Getting Caught in the Rain: A Hair Story


I love this story. It’s included in my book Sonic Memories . I decided to post the entire story on Medium. If you like what you read, check out the rest of my book. 

I used to lust after white girl hair: bouncy and shiny, bone straight or lustrous curls. Anything long that could get wet and lay straight to the scalp would do. Until college, I was always the only black girl in my grade, a speck of pepper in a sea of salt. Surrounded by hair drastically different than my tightly coiled, vertically challenged locks, I longed for what I believed I could never have. I sat behind Jennifer — there was always a Jennifer — and watched her separate a lock of hair with her forefinger and begin to twirl it from root to tip. Sometimes she would insert her #2 pencil into her tresses and twist and then let go, the hair spinning in a silky ribbon. I stared at the back of her head until I saw myself with Punky Brewster’s ponytails or emerging from a pool, hair slicked back. The Jennifers had hair that obeyed, falling just right, back into place. In its natural state, mine is thick like a bramble bush. It has to be heated to straighten, will stick out if twirled, and never follows my orders to fall back into the fold. Attempts to wrap my hair around my finger left me smoothing and re-smoothing the same stubborn patch in vain. Continue here

Black Women in the Arts

Yesterday I went to the National Museum of Women in the Arts (NMWA)in DC to see the Magnetic Fields exhibit which per the exhibit site “…celebrates the contribution of black women artists and argues for their enduring relevance to American abstraction.”

One of my homegirls put this on our calendar almost a month ago. Truth be told the grey, rainy weather did not put me in the mood to leave my comfy pad in Baltimore and get on the train. As usual when I’m ready to be lazy, but actually rally, I tend to have a good time. Yesterday was no exception. On top of the fabulous exhibit, I got to peruse the DC Art Book Fair  which was happening at NMWA as well. Art & Music provide me with spiritual sustenance; I’m so thankful for this day.

“Magnetic Fields” runs until January 21, 2018 so get there asap. First Sundays of the month are free so mark your calendar!

art_magnetic fields wall

Here are some pics I took of pieces that particularly fascinated me:

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Artist: Marren Hassinger, Wrenching News, 2008

Response to Hurricane Katrina

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Wrenching News close up


Artist: Kianja Strobert, Charmer, 2016


Charmer close-up


Artist: Gilda Snowden, Imaginary Landscape, 2006


Artist: Brenna Youngblood Forecast, 2014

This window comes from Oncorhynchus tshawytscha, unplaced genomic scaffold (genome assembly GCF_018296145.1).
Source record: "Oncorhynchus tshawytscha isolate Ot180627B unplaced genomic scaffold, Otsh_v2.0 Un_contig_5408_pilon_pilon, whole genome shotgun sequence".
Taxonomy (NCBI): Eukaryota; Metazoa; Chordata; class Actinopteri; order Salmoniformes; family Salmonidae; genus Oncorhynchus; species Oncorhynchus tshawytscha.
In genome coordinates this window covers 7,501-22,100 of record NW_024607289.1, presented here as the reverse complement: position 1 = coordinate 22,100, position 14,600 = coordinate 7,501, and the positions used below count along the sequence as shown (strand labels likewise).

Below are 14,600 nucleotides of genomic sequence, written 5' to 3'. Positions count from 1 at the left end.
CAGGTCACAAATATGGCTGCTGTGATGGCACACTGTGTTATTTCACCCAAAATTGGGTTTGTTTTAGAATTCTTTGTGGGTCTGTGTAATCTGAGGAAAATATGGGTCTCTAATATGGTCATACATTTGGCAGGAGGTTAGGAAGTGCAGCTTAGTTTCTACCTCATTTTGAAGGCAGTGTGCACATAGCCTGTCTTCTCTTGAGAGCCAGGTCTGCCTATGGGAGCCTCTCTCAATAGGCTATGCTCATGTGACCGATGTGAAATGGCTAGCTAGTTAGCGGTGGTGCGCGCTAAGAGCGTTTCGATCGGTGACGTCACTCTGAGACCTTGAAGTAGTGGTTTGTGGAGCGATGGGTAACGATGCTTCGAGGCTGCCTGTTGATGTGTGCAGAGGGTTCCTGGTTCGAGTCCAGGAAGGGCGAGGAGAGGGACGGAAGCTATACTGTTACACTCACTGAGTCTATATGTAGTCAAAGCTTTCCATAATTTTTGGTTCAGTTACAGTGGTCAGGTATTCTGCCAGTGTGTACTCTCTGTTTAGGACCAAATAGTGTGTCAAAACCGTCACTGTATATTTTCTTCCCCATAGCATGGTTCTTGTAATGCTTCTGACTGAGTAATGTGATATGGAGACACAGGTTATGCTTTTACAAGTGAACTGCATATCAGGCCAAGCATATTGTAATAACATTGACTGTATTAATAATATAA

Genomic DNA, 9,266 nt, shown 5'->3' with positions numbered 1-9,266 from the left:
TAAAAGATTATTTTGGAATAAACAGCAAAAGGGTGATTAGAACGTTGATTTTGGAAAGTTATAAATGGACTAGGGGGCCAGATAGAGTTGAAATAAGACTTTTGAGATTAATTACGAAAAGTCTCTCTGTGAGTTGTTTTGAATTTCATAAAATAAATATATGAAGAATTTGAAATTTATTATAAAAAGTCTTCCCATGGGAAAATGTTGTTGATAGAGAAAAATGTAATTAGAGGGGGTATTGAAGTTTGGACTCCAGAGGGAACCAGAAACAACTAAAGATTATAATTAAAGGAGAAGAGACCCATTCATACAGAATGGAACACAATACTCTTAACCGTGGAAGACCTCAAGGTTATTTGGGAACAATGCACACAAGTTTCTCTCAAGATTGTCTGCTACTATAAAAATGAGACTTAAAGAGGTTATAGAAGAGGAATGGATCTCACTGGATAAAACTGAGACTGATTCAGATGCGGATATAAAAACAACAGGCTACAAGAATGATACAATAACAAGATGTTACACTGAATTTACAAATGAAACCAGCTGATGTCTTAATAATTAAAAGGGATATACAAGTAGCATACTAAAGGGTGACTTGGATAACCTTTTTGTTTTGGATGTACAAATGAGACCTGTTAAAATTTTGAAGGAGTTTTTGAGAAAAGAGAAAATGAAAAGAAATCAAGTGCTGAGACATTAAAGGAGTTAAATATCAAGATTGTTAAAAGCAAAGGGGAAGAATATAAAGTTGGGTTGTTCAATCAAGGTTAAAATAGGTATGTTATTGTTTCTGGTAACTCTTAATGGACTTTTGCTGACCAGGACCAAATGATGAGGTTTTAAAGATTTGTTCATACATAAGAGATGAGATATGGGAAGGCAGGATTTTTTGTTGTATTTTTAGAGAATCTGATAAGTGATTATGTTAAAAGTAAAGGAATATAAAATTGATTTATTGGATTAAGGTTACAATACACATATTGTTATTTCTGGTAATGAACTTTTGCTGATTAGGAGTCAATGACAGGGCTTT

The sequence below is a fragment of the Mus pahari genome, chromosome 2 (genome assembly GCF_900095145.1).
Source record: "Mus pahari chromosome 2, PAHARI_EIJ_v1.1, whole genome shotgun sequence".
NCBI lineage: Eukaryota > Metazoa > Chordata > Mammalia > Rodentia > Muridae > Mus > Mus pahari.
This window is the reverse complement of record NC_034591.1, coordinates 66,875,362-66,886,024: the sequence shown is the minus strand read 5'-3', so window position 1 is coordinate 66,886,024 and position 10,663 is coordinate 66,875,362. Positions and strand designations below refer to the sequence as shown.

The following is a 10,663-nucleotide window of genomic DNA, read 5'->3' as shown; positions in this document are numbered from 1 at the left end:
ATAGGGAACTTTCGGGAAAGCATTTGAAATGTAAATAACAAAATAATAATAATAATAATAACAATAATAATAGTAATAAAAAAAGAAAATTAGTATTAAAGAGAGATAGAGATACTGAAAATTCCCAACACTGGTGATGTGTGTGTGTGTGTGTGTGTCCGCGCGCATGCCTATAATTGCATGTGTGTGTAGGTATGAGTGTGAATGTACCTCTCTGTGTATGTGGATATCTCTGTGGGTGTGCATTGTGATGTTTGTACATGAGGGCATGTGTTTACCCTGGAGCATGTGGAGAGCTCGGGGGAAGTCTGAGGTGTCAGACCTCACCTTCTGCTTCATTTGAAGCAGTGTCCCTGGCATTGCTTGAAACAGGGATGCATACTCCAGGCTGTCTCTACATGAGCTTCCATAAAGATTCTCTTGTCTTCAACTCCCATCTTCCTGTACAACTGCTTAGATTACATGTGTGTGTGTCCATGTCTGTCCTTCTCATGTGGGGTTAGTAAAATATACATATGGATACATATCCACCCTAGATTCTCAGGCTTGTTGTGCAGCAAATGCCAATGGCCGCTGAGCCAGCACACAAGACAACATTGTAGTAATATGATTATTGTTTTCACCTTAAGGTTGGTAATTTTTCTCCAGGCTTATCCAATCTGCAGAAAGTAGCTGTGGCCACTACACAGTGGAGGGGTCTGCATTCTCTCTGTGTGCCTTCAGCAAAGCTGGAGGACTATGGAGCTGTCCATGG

Artist: Shinique Smith,  Bale Variant No. 0017, 2009


Bale Variant 0017 closeup

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Artist: Brenna Youngblood, Yardguard, 2015

art_barbara chase-riboud

Artist: Barbara Chase-Riboud, Zanzibar/Black 1974-1975

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Zanzibar/Black closeup

Fresh Single


2 weeks post breakup

I’m fresh single. My dude broke up with me at the end of May and I haven’t seen him since. This summer we’ve talked three times for a total of about 10 minutes and most of our text messages have been all business: shared bills, returning apartment keys, and scheduling times to pick up belongings. We started dating in 2006 — and minus about three years of a long-distance friendship — have been together ever since. The struggle is real. My heart interprets his silence as a comment about my worthiness. My brain, says Bitch, get a grip! Read the rest here


ocean view

Being on vacation has its perks: being off work, at the beach, and having the time to follow interesting story threads on Twitter. I landed on a few good pieces today, but there was a section in this particular Q&A piece posted on Create & Cultivate entitled,  How One 28 Year Old Phenom Got Recruited by Arianna Huffington—about Callie Schweitzer, a 28-year-old entrepreneurial spirited journalist—that piqued my interest. Callie was asked what skill she’s developed over time. Her response, “A big part of what we’re focused on at Thrive is the idea that we don’t have different selves for our work lives and personal lives — that we bring our whole selves with us wherever we go. So one of my favorite things about working here is that we can be free to be open about our “sacred time” — the time you need each day/week/month to be your best self…” I’ve never had an ongoing professional experience where I was encouraged to take sacred time for self. I’ve worked with exactly one manager who has allowed me to be me and not try to convince me to conform to company culture.

I’m currently obsessed with developing a creative life for myself where my work is my life, meaning I’m getting paid for all of the things I enjoy doing for free, therefore it doesn’t feel like work. This snippet right here is another signpost on my path whispering, what you want is possible but you have to create for yourself. So I’m going to brainstorm and use Callie’s quote as a litmus test to clarify if the choices I’m making are serving my purpose. Now if I can find a way to be at the beach more often than not, then I’ll have made progress.

I’d love to hear your thoughts:

  • Are you working in an environment where you can be yourself 100%?
  • Are you supported in taking sacred time for self so you can bring your best self to the job everyday?